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Monday, April 25, 2016

All Your Eggs in One Basket

The weather has been getting much warmer. It is almost like summer weather sometimes, even though it's still April. Bow enjoys the warm weather and spends a lot of time out-of-doors. Also there are summer treats readily available now, like watermelon, which Bow loves.


Out in the woods. mayapples are blossoming. As their name implies, this should be happening in May.


The bees are very busy in my backyard, and they manage to coexist peacefully with my dogs, enjoying the dandelions that I permit to grow there.


Just outside my door, the robins are being fruitful and multiplying. Remember when  there was only one egg in the nest in the rosebush out side my door? There are now four!


I also found another nest by the fence. It had three eggs in it before the one by the door had more than one. It still has three eggs in it now, but I was alarmed to find one broken egg shell on the grass a couple of days ago, not far from the nest by the fence.


Is it safe to put all your eggs in one basket or one nest? Even robins diversify. They have several clutches each year.


I  don't think all chimpanzees should be sent to a few centralized locations. Even if no one there means them any harm, one epidemic could devastate their numbers, and the real job of chimpanzee conservation is outside of Africa, in case they are destroyed in their native habitat.

I have decided to be proactive and support libertarian candidates, because they are the only ones who will fight for property rights. And the property rights of chimpanzee owners outside Africa are the only thing that stands between chimpanzees and extinction. It is not right that the US Fish & Wildlife Service is sending US taxpayer money to Jane Goodall in Africa, while eroding the rights of chimpanzee owners in the US. By their own admission, at http://www.fws.gov/endangered/what-we-do/chimpanzee.html;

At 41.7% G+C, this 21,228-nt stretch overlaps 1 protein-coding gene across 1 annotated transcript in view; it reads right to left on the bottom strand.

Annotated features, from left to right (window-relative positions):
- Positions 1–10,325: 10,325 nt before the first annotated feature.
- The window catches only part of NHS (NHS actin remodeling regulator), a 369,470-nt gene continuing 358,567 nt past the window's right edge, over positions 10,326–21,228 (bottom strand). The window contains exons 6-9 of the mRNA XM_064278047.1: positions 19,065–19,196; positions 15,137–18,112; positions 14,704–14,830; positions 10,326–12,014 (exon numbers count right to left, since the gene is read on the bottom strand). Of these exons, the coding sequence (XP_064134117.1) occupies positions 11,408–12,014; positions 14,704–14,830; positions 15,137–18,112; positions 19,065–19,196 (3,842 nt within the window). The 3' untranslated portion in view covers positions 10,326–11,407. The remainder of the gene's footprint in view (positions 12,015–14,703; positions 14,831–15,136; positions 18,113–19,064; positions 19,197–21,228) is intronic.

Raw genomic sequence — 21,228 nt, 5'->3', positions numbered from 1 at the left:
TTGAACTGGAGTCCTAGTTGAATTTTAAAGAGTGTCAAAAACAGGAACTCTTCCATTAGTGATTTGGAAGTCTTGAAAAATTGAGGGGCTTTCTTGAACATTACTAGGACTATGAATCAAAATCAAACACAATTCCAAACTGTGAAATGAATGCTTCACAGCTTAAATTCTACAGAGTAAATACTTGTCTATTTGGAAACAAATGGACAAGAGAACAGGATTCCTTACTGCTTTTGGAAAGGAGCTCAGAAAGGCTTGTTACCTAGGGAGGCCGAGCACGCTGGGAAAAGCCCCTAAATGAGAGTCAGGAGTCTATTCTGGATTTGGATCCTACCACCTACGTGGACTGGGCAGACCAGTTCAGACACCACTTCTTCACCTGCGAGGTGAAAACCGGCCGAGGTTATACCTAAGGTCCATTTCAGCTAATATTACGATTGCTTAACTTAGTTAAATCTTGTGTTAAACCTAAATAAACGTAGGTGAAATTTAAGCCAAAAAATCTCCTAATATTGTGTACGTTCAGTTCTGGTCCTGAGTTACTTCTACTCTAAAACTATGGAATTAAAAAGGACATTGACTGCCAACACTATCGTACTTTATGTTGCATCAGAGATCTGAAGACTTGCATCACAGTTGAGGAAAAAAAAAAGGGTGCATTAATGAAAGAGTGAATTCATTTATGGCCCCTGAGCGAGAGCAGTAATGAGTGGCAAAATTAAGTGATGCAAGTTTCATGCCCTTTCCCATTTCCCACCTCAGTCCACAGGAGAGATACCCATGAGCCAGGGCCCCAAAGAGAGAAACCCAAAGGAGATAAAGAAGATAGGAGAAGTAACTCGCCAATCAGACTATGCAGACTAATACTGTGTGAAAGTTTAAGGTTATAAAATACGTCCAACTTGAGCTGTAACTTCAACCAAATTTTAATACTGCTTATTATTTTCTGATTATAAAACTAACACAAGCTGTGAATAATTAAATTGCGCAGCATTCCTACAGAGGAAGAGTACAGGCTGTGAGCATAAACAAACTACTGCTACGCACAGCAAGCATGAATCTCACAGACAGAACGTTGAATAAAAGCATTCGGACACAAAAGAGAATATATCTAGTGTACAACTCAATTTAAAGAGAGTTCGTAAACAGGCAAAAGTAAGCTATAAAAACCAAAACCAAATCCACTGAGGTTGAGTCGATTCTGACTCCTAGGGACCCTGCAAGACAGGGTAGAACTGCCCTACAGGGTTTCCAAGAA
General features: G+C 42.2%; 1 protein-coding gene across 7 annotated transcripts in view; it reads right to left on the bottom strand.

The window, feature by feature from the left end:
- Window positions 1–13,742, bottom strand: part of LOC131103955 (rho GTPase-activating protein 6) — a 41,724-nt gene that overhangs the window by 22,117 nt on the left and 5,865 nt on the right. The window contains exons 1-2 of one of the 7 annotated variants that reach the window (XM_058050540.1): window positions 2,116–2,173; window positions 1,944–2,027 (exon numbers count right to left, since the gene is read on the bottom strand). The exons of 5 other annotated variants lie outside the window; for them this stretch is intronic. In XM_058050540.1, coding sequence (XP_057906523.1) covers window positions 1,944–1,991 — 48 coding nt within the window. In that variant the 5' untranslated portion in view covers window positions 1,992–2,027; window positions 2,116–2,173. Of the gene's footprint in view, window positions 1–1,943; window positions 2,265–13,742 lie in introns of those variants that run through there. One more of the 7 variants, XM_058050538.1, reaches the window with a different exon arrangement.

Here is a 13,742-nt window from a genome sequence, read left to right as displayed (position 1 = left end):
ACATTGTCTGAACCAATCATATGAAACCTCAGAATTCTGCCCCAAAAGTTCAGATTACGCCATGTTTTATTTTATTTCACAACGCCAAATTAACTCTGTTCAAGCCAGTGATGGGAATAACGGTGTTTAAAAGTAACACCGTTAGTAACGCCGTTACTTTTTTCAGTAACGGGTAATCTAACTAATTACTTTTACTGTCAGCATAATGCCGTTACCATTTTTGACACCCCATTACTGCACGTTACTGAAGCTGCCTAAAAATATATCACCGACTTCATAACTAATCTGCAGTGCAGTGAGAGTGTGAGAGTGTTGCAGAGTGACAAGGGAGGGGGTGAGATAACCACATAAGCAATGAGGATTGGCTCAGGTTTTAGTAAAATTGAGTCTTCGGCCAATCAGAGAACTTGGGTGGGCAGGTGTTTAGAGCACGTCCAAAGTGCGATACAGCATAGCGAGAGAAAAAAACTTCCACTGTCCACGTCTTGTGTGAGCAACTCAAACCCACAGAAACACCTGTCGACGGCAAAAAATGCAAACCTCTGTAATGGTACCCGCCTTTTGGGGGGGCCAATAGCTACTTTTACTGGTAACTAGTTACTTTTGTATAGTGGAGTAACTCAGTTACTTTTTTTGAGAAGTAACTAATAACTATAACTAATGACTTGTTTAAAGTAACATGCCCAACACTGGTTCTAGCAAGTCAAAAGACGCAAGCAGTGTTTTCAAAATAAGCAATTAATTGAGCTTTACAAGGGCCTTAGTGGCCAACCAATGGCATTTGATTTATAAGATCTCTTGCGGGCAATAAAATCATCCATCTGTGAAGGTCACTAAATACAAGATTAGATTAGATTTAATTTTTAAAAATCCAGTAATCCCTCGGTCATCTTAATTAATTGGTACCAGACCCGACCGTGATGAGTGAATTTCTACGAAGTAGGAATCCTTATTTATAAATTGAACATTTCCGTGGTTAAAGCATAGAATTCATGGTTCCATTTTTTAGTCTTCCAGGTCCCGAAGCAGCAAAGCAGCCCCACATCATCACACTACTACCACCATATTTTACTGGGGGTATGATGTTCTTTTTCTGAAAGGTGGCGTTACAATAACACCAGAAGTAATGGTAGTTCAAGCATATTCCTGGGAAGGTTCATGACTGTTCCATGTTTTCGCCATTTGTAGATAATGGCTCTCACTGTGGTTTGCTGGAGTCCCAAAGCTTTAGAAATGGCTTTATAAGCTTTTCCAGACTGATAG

"The Service has funded $9.4 million in grants for conservation efforts to protect chimpanzees, matched by an additional $11.5 million in leveraged funds. These grants have supported field projects in 19 countries and include: developing conservation policies and local leadership and improving law enforcement to ensure the long-term survival and protection of chimpanzees and gorillas."
They have taken funds earmarked for conservation in the US and sent them to Africa. There are no wild chimpanzees or gorillas in the United States. The great apes are not within the purview of their jurisdiction.  While we can argue that the original mission may or may not be constitutional, the US Fish & Wildlife Service  has gone rogue and is operating outside any rights delegated to it by the people.

If you would like to support the cause, please visit here:

https://www.gofundme.com/2d8gren8

2 comments:

  1. Why do we send money to other countries to help with animal research? I think people should raise their own funds privately, if they want to do that.

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    Replies
    1. Hi, Julia. I wholeheartedly agree.

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